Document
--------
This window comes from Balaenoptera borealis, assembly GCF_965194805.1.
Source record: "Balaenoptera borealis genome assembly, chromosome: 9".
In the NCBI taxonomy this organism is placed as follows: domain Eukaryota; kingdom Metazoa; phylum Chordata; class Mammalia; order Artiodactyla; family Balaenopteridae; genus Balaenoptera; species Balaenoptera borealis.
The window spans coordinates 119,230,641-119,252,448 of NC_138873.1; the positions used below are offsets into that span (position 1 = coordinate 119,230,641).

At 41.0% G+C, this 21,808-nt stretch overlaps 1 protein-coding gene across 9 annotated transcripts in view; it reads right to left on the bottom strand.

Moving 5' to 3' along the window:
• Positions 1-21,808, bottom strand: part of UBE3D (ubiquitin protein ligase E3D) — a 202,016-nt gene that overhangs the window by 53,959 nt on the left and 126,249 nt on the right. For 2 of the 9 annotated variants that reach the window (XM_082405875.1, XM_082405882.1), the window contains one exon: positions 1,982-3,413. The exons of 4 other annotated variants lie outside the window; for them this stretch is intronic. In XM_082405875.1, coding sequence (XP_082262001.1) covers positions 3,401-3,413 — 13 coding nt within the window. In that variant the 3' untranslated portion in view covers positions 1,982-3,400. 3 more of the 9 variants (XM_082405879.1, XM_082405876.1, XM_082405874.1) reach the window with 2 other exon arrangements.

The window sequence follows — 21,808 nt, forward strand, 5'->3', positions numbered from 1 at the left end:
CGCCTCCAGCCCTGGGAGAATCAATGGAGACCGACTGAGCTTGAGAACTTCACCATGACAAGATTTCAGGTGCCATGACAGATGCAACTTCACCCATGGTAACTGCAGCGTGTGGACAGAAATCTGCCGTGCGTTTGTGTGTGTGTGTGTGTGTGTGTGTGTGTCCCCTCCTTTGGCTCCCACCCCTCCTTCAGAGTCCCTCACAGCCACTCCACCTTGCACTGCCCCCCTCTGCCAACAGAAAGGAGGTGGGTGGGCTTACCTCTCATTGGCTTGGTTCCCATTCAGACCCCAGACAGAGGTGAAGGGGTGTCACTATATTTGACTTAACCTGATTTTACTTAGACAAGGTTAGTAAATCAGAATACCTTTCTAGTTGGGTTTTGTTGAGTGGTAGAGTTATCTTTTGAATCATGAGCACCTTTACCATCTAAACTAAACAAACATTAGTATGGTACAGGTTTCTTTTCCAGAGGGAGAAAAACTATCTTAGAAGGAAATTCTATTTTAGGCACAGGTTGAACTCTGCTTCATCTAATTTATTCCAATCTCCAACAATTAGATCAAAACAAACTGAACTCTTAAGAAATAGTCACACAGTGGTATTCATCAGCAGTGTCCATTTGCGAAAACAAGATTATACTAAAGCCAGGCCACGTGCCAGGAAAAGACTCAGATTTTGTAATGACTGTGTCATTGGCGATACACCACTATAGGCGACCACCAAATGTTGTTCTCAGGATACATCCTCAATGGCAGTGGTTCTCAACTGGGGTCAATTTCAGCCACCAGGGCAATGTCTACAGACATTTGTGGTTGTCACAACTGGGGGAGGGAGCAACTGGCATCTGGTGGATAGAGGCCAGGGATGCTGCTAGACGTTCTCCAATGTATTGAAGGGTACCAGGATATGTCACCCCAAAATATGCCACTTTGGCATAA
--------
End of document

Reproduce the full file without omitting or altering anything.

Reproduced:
This window comes from Balaenoptera borealis, assembly GCF_965194805.1.
Source record: "Balaenoptera borealis genome assembly, chromosome: 9".
In the NCBI taxonomy this organism is placed as follows: domain Eukaryota; kingdom Metazoa; phylum Chordata; class Mammalia; order Artiodactyla; family Balaenopteridae; genus Balaenoptera; species Balaenoptera borealis.
The window spans coordinates 119,230,641-119,252,448 of NC_138873.1; the positions used below are offsets into that span (position 1 = coordinate 119,230,641).

At 41.0% G+C, this 21,808-nt stretch overlaps 1 protein-coding gene across 9 annotated transcripts in view; it reads right to left on the bottom strand.

Moving 5' to 3' along the window:
• Positions 1-21,808, bottom strand: part of UBE3D (ubiquitin protein ligase E3D) — a 202,016-nt gene that overhangs the window by 53,959 nt on the left and 126,249 nt on the right. For 2 of the 9 annotated variants that reach the window (XM_082405875.1, XM_082405882.1), the window contains one exon: positions 1,982-3,413. The exons of 4 other annotated variants lie outside the window; for them this stretch is intronic. In XM_082405875.1, coding sequence (XP_082262001.1) covers positions 3,401-3,413 — 13 coding nt within the window. In that variant the 3' untranslated portion in view covers positions 1,982-3,400. 3 more of the 9 variants (XM_082405879.1, XM_082405876.1, XM_082405874.1) reach the window with 2 other exon arrangements.

The window sequence follows — 21,808 nt, forward strand, 5'->3', positions numbered from 1 at the left end:
CGCCTCCAGCCCTGGGAGAATCAATGGAGACCGACTGAGCTTGAGAACTTCACCATGACAAGATTTCAGGTGCCATGACAGATGCAACTTCACCCATGGTAACTGCAGCGTGTGGACAGAAATCTGCCGTGCGTTTGTGTGTGTGTGTGTGTGTGTGTGTGTGTCCCCTCCTTTGGCTCCCACCCCTCCTTCAGAGTCCCTCACAGCCACTCCACCTTGCACTGCCCCCCTCTGCCAACAGAAAGGAGGTGGGTGGGCTTACCTCTCATTGGCTTGGTTCCCATTCAGACCCCAGACAGAGGTGAAGGGGTGTCACTATATTTGACTTAACCTGATTTTACTTAGACAAGGTTAGTAAATCAGAATACCTTTCTAGTTGGGTTTTGTTGAGTGGTAGAGTTATCTTTTGAATCATGAGCACCTTTACCATCTAAACTAAACAAACATTAGTATGGTACAGGTTTCTTTTCCAGAGGGAGAAAAACTATCTTAGAAGGAAATTCTATTTTAGGCACAGGTTGAACTCTGCTTCATCTAATTTATTCCAATCTCCAACAATTAGATCAAAACAAACTGAACTCTTAAGAAATAGTCACACAGTGGTATTCATCAGCAGTGTCCATTTGCGAAAACAAGATTATACTAAAGCCAGGCCACGTGCCAGGAAAAGACTCAGATTTTGTAATGACTGTGTCATTGGCGATACACCACTATAGGCGACCACCAAATGTTGTTCTCAGGATACATCCTCAATGGCAGTGGTTCTCAACTGGGGTCAATTTCAGCCACCAGGGCAATGTCTACAGACATTTGTGGTTGTCACAACTGGGGGAGGGAGCAACTGGCATCTGGTGGATAGAGGCCAGGGATGCTGCTAGACGTTCTCCAATGTATTGAAGGGTACCAGGATATGTCACCCCAAAATATGCCACTTTGGCATAA